I'll sketch out some thumbnails or roughs and present these to the art/game director for any feedback necessary to continue. From here on I'm normally left to complete the pieces in an appropriate manner for the job. Whatever the finish, I'll always ink my sketches. Once scanned, I'll either under paint for that 'wash' effect, or over paint for a more traditional finish (this later being the most popular with clients in my experience).
3. What do you think really helps you out in designing a character?
Any information and reference that may be relevant to the time period, setting or character role is essential. Even characters that may inhabit fantasy worlds can benefit from some real world influence though this may be in an abstracted form. I have shelves of reference books and a hard drive full of photos, from figure poses to Russian rocket parts, inspiration can come from anywhere.
4. From your own experience and maybe from some people that you know, what should we put in our portfolio and what should we not?
It may sound obvious, but always include relevant work. Show the development of a piece; prove your work is consistent and focused; show you can apply yourself across a wide range of genres.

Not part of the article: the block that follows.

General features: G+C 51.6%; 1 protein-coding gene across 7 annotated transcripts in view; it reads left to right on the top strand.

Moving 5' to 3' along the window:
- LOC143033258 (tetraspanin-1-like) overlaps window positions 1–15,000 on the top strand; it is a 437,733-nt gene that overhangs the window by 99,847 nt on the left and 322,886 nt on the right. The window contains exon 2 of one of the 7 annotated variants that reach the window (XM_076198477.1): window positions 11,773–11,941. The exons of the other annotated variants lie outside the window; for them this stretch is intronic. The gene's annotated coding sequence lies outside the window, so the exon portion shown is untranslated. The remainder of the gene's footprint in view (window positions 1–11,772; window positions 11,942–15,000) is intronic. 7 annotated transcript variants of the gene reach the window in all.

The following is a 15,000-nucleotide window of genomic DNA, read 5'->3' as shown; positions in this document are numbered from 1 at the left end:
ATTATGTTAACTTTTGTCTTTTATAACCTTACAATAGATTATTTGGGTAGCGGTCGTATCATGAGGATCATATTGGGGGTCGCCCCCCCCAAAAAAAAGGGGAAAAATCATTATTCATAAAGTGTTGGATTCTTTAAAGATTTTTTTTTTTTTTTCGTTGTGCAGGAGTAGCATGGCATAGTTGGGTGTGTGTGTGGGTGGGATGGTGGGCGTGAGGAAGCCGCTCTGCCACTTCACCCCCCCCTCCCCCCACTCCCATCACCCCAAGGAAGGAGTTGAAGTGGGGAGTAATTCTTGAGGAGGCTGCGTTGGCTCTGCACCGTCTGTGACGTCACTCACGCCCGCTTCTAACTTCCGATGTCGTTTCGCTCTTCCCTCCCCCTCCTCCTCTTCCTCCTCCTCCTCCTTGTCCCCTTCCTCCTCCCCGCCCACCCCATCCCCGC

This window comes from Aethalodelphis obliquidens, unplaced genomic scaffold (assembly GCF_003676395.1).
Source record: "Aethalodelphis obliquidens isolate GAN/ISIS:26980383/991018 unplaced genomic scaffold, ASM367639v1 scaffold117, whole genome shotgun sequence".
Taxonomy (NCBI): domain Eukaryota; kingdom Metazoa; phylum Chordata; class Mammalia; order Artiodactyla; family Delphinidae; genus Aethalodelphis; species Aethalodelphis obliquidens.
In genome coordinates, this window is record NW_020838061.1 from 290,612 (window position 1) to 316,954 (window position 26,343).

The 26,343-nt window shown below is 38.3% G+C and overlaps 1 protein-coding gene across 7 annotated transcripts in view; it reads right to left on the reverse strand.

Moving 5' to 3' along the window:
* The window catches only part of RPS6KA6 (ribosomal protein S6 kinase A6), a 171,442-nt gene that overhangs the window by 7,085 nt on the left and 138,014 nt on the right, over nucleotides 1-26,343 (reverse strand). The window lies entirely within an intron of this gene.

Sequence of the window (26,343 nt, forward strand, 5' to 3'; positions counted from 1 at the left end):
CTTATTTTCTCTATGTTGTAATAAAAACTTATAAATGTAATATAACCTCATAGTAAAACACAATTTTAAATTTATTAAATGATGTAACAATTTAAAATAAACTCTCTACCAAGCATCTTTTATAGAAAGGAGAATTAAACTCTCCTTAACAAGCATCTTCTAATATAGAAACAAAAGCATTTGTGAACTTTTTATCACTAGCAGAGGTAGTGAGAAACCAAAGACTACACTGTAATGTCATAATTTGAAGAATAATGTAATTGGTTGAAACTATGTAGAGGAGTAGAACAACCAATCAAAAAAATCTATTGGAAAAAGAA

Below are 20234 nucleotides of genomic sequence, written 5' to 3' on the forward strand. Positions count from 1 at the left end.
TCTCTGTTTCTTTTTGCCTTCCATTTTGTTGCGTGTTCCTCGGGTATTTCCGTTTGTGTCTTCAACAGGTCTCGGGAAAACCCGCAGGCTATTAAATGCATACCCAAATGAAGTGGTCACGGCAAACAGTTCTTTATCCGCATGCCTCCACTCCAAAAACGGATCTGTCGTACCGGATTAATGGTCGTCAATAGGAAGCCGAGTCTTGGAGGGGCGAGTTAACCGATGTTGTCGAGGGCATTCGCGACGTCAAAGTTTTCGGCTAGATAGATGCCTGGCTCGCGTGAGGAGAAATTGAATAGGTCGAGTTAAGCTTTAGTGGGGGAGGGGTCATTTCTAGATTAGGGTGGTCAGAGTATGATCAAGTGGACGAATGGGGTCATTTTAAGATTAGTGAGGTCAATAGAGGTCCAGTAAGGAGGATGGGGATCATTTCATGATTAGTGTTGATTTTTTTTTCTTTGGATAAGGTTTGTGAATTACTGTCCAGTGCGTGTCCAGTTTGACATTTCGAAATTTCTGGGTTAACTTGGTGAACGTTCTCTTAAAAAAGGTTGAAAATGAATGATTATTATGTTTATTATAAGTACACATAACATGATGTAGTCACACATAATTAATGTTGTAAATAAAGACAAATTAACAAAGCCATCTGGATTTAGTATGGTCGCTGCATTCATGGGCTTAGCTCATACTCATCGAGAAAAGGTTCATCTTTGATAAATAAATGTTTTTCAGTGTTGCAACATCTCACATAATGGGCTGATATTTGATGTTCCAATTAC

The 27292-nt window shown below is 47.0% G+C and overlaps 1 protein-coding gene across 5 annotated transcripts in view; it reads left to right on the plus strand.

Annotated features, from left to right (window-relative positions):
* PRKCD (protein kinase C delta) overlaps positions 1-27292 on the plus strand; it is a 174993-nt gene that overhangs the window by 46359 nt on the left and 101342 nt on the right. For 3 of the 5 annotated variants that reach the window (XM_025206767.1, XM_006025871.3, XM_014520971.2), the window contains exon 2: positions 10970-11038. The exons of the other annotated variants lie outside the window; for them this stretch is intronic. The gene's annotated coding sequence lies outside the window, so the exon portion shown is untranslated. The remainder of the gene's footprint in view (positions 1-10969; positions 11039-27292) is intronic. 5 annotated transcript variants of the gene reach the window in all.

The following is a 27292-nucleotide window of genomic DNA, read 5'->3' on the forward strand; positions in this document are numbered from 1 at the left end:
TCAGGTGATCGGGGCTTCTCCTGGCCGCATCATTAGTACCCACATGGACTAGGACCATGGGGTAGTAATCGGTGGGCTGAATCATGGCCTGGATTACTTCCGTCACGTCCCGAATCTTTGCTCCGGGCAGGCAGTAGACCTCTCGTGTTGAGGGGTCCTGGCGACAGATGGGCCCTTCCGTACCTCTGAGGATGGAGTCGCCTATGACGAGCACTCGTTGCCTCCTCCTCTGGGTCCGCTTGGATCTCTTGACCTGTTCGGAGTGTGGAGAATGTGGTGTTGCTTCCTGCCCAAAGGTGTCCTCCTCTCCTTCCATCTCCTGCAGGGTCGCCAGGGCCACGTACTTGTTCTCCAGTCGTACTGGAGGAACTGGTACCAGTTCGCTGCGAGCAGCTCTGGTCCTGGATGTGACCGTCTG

5. What are you working on now? (If you can tell us)
Recently I've been juggling 3 projects: pure concept work for a game pitch, all high sci-fi stuff; character concepts and 3D development for a quad bike game on the PS2 and next gen. creation of GP bike characters. I wouldn't recommend this type of intense job swapping, but it certainly ensures I never get bored!
6. Where is the place you would like to work if you had a choice?
Ideally to be purely concepting and films have always been an aspiration, yet the diversity and challenges of the games industry are constantly appealing.
7. Who do you think are the top character designers out there?
Unfortunately we work in a rather anonymous capacity, so forum's like CA.org are great places to meet fellow industry workers and observe the breadth of talent out there. Many artists inspire me out there across the full range of genres, comics, animation, graphic design and fine art.